Back in 2007
, scientists were able to turn skin cells into iPS cells by adding four genes. But the genes didn't do the actual magic. Instead, it was the proteins that came from the genes' instructions that transformed the cells.
Each gene has the instructions for making a specific protein. And that specific protein goes on to do a specific job in the cell.
For example, the HBB gene has the instructions for making hemoglobin. And hemoglobin's job is to carry oxygen in our blood.
The four genes that turned cells into iPS cells were Oct4, Sox2, Klf4, and c-Myc. These genes have the instructions for making proteins with the same names. It is these four proteins and not the genes that did the actual work of turning a skin cell into an ES cell.
So it makes sense that just adding the proteins themselves should be able to transform the cells. But why would any scientist want to do this if genes work? Because adding a protein is safer.
Why Adding Proteins is Safer than Adding Genes
At first blush, it might seem odd that genes are more or less safe to add to a cell than the proteins they produce. But genes are more dangerous.
When a scientist adds a gene to a cell, it can sometimes turn on other genes. And those other genes can sometimes cause the cell to turn cancerous.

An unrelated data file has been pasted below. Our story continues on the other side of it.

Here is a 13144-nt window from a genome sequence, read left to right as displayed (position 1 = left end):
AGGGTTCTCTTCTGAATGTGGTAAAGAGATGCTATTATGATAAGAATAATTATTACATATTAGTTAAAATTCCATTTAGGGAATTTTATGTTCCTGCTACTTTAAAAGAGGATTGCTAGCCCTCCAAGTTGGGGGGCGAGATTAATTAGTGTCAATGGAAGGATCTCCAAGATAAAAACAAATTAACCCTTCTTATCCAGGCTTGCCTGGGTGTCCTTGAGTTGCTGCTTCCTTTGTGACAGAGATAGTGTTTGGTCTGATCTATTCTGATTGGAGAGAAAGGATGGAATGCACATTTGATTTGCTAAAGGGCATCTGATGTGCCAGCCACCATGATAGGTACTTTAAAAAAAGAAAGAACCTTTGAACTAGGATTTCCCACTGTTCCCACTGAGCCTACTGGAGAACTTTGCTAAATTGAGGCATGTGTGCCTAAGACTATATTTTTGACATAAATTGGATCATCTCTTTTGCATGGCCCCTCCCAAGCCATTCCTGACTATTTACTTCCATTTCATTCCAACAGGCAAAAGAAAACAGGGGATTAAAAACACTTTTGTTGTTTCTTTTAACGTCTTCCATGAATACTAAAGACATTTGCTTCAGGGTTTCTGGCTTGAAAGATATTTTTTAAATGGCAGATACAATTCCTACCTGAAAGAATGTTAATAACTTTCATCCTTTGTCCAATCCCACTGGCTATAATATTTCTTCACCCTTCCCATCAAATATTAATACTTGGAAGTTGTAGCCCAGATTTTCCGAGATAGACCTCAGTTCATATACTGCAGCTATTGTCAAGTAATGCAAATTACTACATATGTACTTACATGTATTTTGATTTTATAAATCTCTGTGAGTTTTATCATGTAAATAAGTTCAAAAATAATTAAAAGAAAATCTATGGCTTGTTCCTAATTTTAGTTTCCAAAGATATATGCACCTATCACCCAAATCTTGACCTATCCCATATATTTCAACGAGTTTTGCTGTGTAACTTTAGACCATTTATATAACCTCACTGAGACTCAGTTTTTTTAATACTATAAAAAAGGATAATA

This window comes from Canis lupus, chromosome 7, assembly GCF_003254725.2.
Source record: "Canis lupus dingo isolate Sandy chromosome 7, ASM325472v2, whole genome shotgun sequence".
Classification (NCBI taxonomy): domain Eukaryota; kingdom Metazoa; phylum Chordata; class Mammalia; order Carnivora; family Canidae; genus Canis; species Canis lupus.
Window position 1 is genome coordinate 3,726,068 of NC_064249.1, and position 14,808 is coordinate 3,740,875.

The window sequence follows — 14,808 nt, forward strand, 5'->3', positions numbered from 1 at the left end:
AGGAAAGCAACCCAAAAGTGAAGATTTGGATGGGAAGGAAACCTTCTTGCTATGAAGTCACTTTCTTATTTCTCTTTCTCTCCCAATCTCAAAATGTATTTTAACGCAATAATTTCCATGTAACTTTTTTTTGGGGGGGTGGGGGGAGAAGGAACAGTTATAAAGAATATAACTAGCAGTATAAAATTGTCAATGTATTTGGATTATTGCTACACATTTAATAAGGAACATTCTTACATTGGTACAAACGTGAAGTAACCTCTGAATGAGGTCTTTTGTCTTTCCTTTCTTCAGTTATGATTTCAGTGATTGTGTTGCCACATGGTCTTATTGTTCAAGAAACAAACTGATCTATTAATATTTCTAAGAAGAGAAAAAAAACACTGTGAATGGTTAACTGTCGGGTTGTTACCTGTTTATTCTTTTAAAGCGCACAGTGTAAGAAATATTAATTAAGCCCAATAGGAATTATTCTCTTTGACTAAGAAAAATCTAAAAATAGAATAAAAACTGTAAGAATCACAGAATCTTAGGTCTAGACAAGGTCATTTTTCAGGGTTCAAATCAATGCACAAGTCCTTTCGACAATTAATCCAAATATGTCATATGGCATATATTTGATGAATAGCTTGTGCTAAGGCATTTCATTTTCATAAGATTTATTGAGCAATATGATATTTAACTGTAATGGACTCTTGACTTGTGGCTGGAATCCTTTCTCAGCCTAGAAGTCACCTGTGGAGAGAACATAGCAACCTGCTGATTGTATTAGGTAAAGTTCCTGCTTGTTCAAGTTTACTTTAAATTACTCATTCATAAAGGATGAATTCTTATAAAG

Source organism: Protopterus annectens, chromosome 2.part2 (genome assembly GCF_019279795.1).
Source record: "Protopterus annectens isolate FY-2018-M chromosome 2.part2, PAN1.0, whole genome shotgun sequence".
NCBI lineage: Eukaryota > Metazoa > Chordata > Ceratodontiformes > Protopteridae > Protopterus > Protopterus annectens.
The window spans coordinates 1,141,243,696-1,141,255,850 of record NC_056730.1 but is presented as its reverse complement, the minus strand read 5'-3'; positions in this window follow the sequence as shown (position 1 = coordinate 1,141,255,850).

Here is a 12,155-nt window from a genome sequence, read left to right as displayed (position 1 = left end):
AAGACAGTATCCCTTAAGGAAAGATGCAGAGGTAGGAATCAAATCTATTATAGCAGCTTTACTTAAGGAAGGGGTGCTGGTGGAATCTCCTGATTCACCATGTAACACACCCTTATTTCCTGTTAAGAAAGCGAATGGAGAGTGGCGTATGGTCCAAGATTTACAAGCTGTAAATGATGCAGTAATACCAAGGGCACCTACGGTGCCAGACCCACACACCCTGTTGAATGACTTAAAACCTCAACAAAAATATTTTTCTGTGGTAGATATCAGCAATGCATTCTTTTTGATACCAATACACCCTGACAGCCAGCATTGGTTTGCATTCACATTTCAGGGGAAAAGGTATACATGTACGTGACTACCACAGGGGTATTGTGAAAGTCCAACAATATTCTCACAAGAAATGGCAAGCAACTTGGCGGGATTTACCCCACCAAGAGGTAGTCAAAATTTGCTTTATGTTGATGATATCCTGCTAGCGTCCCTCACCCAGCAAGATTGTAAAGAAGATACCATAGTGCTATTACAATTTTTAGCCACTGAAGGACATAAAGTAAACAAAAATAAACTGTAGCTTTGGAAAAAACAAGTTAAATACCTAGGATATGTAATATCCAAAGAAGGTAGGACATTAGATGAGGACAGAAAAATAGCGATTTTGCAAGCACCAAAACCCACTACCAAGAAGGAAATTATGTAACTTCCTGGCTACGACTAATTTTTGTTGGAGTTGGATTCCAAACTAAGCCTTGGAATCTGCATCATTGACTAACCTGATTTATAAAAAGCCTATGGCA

Genes are stored in
chromosomes like these.
A cell's genes are stored in long DNA structures called chromosomes. When a gene is added, it sticks itself into one or more of these chromosomes. If the added gene lands near another gene, it can affect how that nearby gene works.
The nearby gene might now cause the cell to grow uncontrollably or make the cell refuse to die. In other words, the added gene might cause the nearby gene to turn the cell into a cancer cell.
The second problem has to do with how long a protein is around. In this case, scientists want the proteins to be there just long enough to do their job. This is because these proteins can sometimes cause cancer by themselves if they are around too long.
Since most proteins wear out pretty quickly, this shouldn't be a problem. Unless the protein's gene is there to replace worn out copies of the protein. When this happens, working protein can stay around for a very long time.
This is exactly what happens when genes are added to a cell. The added gene often just keeps making protein long after the protein is still needed.
But if scientists add just the protein, then when it wears out, it won't be replaced. So adding just the proteins to the cell is safer. Unfortunately, adding a protein is not easy.